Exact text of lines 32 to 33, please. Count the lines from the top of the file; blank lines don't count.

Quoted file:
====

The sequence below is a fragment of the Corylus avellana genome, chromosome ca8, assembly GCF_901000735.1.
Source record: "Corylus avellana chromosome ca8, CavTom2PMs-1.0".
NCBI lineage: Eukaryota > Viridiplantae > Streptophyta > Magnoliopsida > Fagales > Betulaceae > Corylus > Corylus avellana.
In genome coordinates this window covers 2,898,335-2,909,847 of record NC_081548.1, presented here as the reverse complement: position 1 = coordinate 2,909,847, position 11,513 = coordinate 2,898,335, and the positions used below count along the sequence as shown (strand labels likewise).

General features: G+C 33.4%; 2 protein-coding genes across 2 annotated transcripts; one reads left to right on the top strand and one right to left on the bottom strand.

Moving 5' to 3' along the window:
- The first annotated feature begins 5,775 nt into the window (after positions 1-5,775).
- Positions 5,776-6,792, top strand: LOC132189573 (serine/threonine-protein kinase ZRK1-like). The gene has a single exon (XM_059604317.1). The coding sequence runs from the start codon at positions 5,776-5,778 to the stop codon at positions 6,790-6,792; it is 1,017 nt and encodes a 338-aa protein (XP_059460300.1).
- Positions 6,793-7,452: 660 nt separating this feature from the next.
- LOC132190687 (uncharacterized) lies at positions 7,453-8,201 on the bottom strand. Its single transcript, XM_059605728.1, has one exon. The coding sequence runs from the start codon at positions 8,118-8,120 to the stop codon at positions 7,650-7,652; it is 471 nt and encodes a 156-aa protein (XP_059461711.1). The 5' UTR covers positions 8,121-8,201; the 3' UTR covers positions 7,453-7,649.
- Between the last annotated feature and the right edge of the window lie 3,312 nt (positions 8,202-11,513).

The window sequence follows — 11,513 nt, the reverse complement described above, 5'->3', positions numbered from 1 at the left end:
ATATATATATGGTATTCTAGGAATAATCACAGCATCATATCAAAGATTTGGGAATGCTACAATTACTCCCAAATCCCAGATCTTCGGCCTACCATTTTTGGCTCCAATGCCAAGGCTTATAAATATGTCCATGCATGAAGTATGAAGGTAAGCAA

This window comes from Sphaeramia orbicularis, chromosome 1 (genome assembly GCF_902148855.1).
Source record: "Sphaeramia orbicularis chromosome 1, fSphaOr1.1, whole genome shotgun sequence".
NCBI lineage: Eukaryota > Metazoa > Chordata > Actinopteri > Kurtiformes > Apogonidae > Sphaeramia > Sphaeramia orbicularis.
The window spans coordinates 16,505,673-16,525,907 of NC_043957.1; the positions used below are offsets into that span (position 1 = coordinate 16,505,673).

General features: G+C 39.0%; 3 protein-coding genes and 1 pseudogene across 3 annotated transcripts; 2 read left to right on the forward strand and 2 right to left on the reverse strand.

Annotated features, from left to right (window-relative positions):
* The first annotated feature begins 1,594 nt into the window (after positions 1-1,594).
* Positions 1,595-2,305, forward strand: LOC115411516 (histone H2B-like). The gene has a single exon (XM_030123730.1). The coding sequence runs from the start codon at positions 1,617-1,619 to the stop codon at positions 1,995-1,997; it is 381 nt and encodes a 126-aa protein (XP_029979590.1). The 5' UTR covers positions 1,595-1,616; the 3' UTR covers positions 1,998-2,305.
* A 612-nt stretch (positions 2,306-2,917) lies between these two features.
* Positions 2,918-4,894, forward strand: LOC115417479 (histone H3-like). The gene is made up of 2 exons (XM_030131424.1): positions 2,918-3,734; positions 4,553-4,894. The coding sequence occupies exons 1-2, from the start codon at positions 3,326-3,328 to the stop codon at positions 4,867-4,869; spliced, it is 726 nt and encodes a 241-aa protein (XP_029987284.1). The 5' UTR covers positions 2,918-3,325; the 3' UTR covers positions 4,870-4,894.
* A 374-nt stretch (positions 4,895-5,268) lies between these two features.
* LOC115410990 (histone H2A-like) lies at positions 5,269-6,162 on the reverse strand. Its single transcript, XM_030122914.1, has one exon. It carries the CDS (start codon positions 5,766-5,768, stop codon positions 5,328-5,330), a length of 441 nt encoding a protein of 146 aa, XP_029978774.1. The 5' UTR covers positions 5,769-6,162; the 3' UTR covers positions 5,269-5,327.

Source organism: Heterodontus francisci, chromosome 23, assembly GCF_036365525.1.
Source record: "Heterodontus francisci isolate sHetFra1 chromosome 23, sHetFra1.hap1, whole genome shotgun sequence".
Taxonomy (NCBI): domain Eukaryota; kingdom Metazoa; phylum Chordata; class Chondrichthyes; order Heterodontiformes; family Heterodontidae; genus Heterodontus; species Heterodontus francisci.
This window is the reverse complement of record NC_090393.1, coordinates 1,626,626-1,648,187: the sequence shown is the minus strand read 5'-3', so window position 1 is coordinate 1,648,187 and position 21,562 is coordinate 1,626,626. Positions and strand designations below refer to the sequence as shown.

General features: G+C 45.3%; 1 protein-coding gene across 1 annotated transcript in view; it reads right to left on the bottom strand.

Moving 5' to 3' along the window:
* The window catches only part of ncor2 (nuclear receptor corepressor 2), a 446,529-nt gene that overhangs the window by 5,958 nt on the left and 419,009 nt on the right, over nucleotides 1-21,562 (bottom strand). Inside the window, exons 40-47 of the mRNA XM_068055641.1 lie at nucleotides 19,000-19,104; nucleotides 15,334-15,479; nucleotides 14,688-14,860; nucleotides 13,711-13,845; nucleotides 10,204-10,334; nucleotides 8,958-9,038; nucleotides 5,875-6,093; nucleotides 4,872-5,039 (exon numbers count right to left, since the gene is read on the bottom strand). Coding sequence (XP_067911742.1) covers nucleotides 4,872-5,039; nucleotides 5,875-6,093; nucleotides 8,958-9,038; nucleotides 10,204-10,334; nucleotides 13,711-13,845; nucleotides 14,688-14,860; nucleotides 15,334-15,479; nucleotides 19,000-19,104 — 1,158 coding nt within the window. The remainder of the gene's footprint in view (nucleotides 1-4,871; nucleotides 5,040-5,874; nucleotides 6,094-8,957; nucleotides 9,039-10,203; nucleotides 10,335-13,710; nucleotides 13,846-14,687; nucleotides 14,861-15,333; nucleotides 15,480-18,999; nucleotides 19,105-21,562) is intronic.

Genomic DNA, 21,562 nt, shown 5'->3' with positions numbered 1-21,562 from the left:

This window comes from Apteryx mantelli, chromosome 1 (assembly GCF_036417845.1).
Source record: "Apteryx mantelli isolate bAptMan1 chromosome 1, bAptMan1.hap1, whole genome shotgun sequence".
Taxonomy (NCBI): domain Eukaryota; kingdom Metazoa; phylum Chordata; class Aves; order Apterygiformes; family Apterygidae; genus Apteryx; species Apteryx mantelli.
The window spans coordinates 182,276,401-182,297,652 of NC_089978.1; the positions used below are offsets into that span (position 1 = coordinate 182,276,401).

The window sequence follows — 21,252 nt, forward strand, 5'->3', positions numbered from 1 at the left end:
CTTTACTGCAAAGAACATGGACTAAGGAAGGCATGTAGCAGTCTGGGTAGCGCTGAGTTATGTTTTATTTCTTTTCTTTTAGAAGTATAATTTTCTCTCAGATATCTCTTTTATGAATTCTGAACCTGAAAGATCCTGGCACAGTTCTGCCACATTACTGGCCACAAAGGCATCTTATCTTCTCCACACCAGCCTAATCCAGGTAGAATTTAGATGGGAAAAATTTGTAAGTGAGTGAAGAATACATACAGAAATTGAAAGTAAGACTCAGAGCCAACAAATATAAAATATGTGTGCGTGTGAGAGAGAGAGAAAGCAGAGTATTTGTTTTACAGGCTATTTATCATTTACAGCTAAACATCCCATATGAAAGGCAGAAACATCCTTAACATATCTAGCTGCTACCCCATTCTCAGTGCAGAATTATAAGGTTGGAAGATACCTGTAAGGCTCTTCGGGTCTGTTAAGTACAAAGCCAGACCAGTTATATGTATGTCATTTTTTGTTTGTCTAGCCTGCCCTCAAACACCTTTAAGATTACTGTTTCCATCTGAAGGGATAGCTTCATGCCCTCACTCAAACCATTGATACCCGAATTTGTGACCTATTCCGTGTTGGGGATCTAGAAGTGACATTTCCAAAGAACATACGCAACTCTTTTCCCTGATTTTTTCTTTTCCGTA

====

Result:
* The window catches only part of ncor2 (nuclear receptor corepressor 2), a 446,529-nt gene that overhangs the window by 5,958 nt on the left and 419,009 nt on the right, over nucleotides 1-21,562 (bottom strand). Inside the window, exons 40-47 of the mRNA XM_068055641.1 lie at nucleotides 19,000-19,104; nucleotides 15,334-15,479; nucleotides 14,688-14,860; nucleotides 13,711-13,845; nucleotides 10,204-10,334; nucleotides 8,958-9,038; nucleotides 5,875-6,093; nucleotides 4,872-5,039 (exon numbers count right to left, since the gene is read on the bottom strand). Coding sequence (XP_067911742.1) covers nucleotides 4,872-5,039; nucleotides 5,875-6,093; nucleotides 8,958-9,038; nucleotides 10,204-10,334; nucleotides 13,711-13,845; nucleotides 14,688-14,860; nucleotides 15,334-15,479; nucleotides 19,000-19,104 — 1,158 coding nt within the window. The remainder of the gene's footprint in view (nucleotides 1-4,871; nucleotides 5,040-5,874; nucleotides 6,094-8,957; nucleotides 9,039-10,203; nucleotides 10,335-13,710; nucleotides 13,846-14,687; nucleotides 14,861-15,333; nucleotides 15,480-18,999; nucleotides 19,105-21,562) is intronic.

Genomic DNA, 21,562 nt, shown 5'->3' with positions numbered 1-21,562 from the left: